Energy Independence

“Diversity: the art of thinking independently together”. The words of US publisher Malcolm Forbes. And, when it comes to Poland’s gas needs, diversity of supply to lessen dependence on gas supplies from Russia is the objective, with the longer term aim of becoming a regional supplier, so that Poland and other countries may be independent together.

According to Poland’s deputy prime minister, Poland wishes to achieve energy independence within five years, and to become a gas distribution hub in the next ten. Mateusz Morawiecki made his comments following President Donald Trump’s visit to Warsaw last week, with Poland considering more purchases of US gas following the delivery of the first one-off consignment in June. After meeting Trump on Thursday, Polish president Duda said that the delivery opens the way to new contracts. For his part, Trump told a press conference: “America stands ready to help Poland and other European nations diversify their energy supplies so you can never be held hostage to a single supplier.” He added: “We look forward to making the economic ties between the US and Poland even stronger,” and that trade relationships should be “reciprocal.”

“The government policy of diversifying gas supplies means we will be getting an ever larger group of suppliers,” Morawiecki said. “Within the next five years we want to lead to Poland’s full energy independence”, Morawiecki said. “Today we are bound to the Russian [gas] monopoly [Gazprom] by a bad deal, we pay more for gas supplies than Germany.” Morawiecki suggested that US gas would be competitively priced.

Since its Liquified Natural Gas terminal opened in Świnoujście in late 2015, Poland has been importing LNG from Qatar, and there are discussions about a Baltic pipeline to enable Poland to receive supplies from the North Sea. The president of Croatia has said that planned gas terminal on the island of Krk would be linked to Poland’s Świnoujście terminal. This is significant since Marowiecki said that Poland’s regional energy ambitions hinge on the Three Seas Initiative, which is a joint Polish-Croatian project aimed at strengthening trade, infrastructure, energy and political co-operation among countries bordering the Adriatic, Baltic, and Black seas.

“As the largest country in Central and Eastern Europe, naturally we think about our responsibility to the energy security of not only Poland but also the remaining countries of the Three Seas initiative and, for example, Ukraine,” Morawiecki said. “We want to be a partner which will, in real terms, bring about the diversification of energy supplies for all countries in our region.”

Twelve countries are part of the initiative: Poland, Hungary, Czech Republic, Slovakia, Romania, Bulgaria, Lithuania, Estonia, Latvia, Croatia, Slovenia and Austria. Last week the presidents of ten of those countries (the presidents on Austria and Czech were not present) met for a summit in Warsaw, at which President Trump put in an appearance describing it as “incredibly successful.” Polish and Croatian logistics and transport companies signed the first deals under the Initiative, and Croatian President Kolinda Grabar-Kitarović and Polish President Andrzej Duda were at the signing.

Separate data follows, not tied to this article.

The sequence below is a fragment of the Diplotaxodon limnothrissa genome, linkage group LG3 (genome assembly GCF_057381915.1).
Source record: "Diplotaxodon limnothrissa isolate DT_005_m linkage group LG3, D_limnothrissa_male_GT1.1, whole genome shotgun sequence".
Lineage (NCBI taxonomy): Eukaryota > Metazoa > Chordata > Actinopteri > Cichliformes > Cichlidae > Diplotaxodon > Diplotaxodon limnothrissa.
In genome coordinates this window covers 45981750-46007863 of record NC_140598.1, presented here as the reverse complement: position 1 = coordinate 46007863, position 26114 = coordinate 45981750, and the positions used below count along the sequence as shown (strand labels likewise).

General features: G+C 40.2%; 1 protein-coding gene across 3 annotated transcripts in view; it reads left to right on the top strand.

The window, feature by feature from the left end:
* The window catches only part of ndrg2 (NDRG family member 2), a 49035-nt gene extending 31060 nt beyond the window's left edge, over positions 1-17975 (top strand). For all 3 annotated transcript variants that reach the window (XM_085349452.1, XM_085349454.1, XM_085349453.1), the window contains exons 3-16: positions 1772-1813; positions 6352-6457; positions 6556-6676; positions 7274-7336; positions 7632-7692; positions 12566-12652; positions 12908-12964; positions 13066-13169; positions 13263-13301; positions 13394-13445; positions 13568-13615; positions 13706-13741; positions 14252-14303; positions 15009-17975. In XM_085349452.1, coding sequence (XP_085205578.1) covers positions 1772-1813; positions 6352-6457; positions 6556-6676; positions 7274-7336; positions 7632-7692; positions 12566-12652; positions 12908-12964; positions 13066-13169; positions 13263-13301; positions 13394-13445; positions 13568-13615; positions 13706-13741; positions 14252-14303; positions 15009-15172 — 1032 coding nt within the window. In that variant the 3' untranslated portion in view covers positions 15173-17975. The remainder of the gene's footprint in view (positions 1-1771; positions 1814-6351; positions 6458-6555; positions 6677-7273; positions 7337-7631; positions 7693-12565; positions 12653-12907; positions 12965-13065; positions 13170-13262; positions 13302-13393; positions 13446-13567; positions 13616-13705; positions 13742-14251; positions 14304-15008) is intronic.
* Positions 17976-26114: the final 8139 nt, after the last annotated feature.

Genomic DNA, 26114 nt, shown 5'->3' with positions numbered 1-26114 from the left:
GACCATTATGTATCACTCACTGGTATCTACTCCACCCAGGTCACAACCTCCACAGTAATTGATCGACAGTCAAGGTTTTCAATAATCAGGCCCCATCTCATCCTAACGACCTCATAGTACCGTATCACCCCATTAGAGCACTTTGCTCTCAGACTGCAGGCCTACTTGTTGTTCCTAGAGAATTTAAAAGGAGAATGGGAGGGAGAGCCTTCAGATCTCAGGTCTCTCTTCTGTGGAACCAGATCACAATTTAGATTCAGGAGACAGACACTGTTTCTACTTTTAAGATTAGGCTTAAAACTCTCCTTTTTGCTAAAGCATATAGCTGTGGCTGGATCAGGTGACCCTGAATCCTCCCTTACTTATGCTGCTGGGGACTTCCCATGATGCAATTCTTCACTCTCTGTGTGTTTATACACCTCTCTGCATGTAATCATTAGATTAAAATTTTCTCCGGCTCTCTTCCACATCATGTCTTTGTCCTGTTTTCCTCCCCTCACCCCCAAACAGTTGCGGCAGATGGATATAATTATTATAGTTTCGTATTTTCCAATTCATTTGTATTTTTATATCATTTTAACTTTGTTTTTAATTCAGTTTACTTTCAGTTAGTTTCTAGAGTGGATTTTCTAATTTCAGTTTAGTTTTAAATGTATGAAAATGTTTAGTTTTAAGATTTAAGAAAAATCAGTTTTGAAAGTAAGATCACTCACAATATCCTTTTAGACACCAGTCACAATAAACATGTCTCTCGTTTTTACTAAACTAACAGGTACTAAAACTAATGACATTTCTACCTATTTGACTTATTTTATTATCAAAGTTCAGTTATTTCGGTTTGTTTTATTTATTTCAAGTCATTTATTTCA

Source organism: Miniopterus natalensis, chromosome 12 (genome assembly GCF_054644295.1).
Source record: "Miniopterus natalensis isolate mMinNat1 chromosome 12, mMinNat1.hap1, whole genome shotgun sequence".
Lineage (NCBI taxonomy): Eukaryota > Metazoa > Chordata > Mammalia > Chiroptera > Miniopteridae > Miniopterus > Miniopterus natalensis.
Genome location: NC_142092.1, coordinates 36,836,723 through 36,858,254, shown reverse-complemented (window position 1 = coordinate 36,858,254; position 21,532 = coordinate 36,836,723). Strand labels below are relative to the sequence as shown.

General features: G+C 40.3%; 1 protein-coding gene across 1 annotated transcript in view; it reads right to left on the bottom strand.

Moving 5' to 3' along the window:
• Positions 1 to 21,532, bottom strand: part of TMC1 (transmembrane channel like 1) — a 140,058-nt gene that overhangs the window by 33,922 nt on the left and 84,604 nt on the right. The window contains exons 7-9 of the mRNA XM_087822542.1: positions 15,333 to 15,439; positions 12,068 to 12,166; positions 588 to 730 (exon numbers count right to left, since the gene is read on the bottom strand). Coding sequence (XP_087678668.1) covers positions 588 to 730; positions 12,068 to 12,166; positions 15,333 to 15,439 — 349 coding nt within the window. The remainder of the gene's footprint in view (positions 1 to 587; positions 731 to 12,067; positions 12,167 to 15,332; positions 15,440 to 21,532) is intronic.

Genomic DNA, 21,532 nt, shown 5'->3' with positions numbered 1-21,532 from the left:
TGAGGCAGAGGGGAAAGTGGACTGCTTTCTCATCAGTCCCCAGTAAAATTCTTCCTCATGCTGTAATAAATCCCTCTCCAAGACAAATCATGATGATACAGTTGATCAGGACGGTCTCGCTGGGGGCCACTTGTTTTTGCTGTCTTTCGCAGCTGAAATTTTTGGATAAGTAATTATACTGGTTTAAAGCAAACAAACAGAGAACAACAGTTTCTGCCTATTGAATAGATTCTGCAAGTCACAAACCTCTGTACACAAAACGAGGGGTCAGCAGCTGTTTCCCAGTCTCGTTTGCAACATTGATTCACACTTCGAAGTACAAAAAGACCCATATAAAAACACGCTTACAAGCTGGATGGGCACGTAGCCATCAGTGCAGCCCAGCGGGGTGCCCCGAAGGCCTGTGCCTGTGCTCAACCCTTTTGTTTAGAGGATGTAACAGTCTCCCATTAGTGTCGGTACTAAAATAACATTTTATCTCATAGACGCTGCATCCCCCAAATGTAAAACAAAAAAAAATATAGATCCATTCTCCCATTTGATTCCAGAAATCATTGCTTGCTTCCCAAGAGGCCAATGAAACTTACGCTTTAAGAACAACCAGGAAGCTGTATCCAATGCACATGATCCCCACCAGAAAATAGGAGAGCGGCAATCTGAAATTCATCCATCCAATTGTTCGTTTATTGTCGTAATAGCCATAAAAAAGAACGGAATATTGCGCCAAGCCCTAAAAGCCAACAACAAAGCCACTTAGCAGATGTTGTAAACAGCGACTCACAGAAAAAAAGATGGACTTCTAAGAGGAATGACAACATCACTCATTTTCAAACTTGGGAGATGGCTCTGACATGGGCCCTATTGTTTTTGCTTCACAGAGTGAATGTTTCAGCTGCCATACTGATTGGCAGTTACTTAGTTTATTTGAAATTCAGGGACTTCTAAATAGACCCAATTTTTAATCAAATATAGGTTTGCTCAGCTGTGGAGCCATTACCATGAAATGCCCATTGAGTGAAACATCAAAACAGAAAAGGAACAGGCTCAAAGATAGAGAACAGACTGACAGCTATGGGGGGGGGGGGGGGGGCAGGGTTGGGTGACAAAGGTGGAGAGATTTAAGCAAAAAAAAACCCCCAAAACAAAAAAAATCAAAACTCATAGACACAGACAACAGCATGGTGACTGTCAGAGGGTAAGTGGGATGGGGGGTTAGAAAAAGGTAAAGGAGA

Which all seems eminently sensible for the long term, and suggests that whatever may be happening elsewhere within the Polish government at least the economy is being run rationally. Thus, international ratings agency Fitch has kept Poland’s rating unchanged at A- with the outlook stable. The reason for the A- rating is because of the high share of foreign currency loans in Poland’s government debt which means that the level debt is dependent on currency exchange rates.

Fitch also forecast GDP growth of 3.3 per cent for 2017, up from 2.7 in 2016. According to Fitch people are benefitting from record low unemployment and the monthly benefit payments under the government’s 500+ programme. It also said that the inflation rate of 1.5 per cent year on year was lower than the central bank’s target of 2.5 per cent, but that both wages and prices would rise as a result of low unemployment. The unemployment rate dropped to 7.2 per cent in June which is the lowers June rate for 26 years. Unemployment was down 0.1 percentage points on May, and 1.5 percentage points down on a year ago, with 1.15 million people being registered as unemployed at the end of June, down by 49,300 from May.

If all goes to plan, the Three Seas Initiative will indeed have demonstrated the truth of Malcolm Forbes’s words, with benefit to Poland and the region.

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